How do you know you need advice?
Seeking advice can be a challenging endeavour for most people. It is not so much that advice is hard to find, but more so that the abundance of information out there offers so much but under it may lie hidden intentions but more on this later. Here are some typical steps that most people need to tread on the advice journey.
Firstly, there is a degree of introspection required to ascertain that you do not have all the answers and would benefit from an external viewpoint, who preferably have experience and a degree of culpability that the advice provider recognises to ensure their input into your decision is essential.
Once the need for advice is uncovered, the real task begins. Who do I turn to that I trust, is reliable and can provide me with the confidence that they will fully understand the situation at hand? What evidence do I need to ensure that the person providing the advice is worthy of the time it will take to illustrate the problem, and accept and implement the solution? Here is the rub, as there are many happy to provide advice, but should you take it?
You may not realise it, but most people accept some form of advice every day. The information you seek, read and absorb is continually shaping future decisions and changing your focus on where you should be devoting your time daily. It may come from recommendations from a friend or family, a salesperson in a store or, of course from the stream of information found online.
Have you stopped to ask yourself: is the constant barrage of information clouding the direction of your actual desired path? Be it what to have for lunch, where you want to live, what your career aspirations are or even how you reach your financial goals, such as buying a house or achieving a comfortable retirement?
Financial advice and you
This dilemma is especially relevant from a financial advice standpoint. Most people have a reasonable idea about their finances, or at least think they do. But due to the vagaries and busyness of life deviate from what they think they should do or where they think they should be. A good income can often also come with a good, but an expensive lifestyle. And why not? If you work hard, you absolutely should be able to enjoy the fruits of that labour.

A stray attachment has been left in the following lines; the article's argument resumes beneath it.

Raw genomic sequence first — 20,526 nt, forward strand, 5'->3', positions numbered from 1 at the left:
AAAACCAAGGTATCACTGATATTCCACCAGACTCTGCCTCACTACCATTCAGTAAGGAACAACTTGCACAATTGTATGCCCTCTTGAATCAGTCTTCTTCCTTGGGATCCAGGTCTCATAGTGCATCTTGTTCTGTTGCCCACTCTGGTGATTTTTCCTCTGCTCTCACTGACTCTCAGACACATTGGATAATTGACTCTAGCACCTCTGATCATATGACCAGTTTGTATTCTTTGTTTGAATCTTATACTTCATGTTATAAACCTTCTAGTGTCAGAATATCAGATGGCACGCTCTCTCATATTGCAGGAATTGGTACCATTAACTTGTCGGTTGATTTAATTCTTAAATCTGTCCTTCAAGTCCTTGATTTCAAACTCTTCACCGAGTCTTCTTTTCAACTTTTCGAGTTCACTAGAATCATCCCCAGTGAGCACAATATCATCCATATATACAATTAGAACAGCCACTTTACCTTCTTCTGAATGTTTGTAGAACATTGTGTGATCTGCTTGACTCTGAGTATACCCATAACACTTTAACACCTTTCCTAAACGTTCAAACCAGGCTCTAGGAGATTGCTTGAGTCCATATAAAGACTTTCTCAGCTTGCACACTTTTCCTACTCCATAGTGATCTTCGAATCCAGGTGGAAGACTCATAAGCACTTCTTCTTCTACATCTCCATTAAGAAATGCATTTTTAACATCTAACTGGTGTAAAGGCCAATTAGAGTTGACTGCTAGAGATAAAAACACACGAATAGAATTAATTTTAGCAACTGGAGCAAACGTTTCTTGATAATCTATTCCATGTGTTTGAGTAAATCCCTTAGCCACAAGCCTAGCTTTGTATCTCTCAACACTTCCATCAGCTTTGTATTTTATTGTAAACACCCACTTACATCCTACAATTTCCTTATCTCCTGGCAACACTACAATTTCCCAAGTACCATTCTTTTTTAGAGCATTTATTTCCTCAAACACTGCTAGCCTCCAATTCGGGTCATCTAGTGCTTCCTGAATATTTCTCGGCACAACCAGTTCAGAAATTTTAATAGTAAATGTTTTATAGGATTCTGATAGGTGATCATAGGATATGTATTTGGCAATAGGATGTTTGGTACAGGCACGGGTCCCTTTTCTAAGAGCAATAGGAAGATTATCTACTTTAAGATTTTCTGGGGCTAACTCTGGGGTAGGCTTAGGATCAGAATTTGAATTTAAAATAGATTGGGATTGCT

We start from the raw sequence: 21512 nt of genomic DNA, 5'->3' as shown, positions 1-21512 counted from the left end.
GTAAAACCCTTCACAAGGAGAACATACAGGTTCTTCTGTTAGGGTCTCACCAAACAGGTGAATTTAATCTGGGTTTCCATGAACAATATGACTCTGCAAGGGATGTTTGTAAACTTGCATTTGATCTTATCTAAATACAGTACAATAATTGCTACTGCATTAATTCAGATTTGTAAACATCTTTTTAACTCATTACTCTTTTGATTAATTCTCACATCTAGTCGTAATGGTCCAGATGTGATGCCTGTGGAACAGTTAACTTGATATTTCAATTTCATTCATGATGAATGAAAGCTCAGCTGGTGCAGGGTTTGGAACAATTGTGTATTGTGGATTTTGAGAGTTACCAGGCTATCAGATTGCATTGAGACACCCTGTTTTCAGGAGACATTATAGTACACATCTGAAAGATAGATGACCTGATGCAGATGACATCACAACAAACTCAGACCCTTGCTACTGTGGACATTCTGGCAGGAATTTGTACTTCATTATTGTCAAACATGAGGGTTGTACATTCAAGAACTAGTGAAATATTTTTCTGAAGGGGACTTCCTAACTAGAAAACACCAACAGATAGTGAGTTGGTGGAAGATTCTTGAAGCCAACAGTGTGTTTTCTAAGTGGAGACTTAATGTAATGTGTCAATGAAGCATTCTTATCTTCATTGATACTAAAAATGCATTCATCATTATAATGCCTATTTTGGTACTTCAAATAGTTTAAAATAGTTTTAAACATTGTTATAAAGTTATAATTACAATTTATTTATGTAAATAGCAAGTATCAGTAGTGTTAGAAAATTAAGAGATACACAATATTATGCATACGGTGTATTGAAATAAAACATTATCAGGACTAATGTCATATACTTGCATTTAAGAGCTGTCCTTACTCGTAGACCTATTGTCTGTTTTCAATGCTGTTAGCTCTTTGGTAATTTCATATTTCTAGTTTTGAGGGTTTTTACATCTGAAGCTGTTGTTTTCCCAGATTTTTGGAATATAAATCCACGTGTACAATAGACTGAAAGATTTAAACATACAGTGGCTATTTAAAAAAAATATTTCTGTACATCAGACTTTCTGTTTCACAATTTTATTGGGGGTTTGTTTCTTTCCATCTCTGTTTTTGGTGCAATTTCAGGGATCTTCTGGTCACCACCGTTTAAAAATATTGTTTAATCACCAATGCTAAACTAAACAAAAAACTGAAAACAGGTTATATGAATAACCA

Around one in five Australian’s seek paid financial advice at some point in their lives. Be it for help with an immediate need, such as arranging life insurance or selecting the right super fund, or for more long term aspirations such as planning for a significant life event (think house purchase or dream holiday) or ensuring that they are on track for a secure retirement. They do this to ensure that the decisions they make today stand the best chance of serving them well into the future. It’s important stuff.
In the past, quality advice opportunities and avenues have been pretty thin on the ground. Financial advice (or planning) was often used (and subsidised) by product providers as a means of distribution of their products and services through either their own adviser networks or through paying high levels of commission to advisers to recommend their wares. You can see how this would quickly become problematic, as the old saying goes ‘when all you have is a hammer, everything looks like a nail’.
Looking forward to the new world of financial advice
Thankfully, through both external reviews like the recent Royal Commission into Banking and Finance, and the advent of better use (and acceptance) of emerging technology, the more suspect financial advice ways of the past are being eradicated from the future. New education standards and codes of conduct have raised entry barriers for both existing and future financial advisers who now need to ensure that the client’s best interests are observed and considered before recommending and implementing the advice. With high levels of compliance comes higher costs to the person seeking the advice, however. Now the challenge is to find ways to provide the right type at the right time for the correct cost.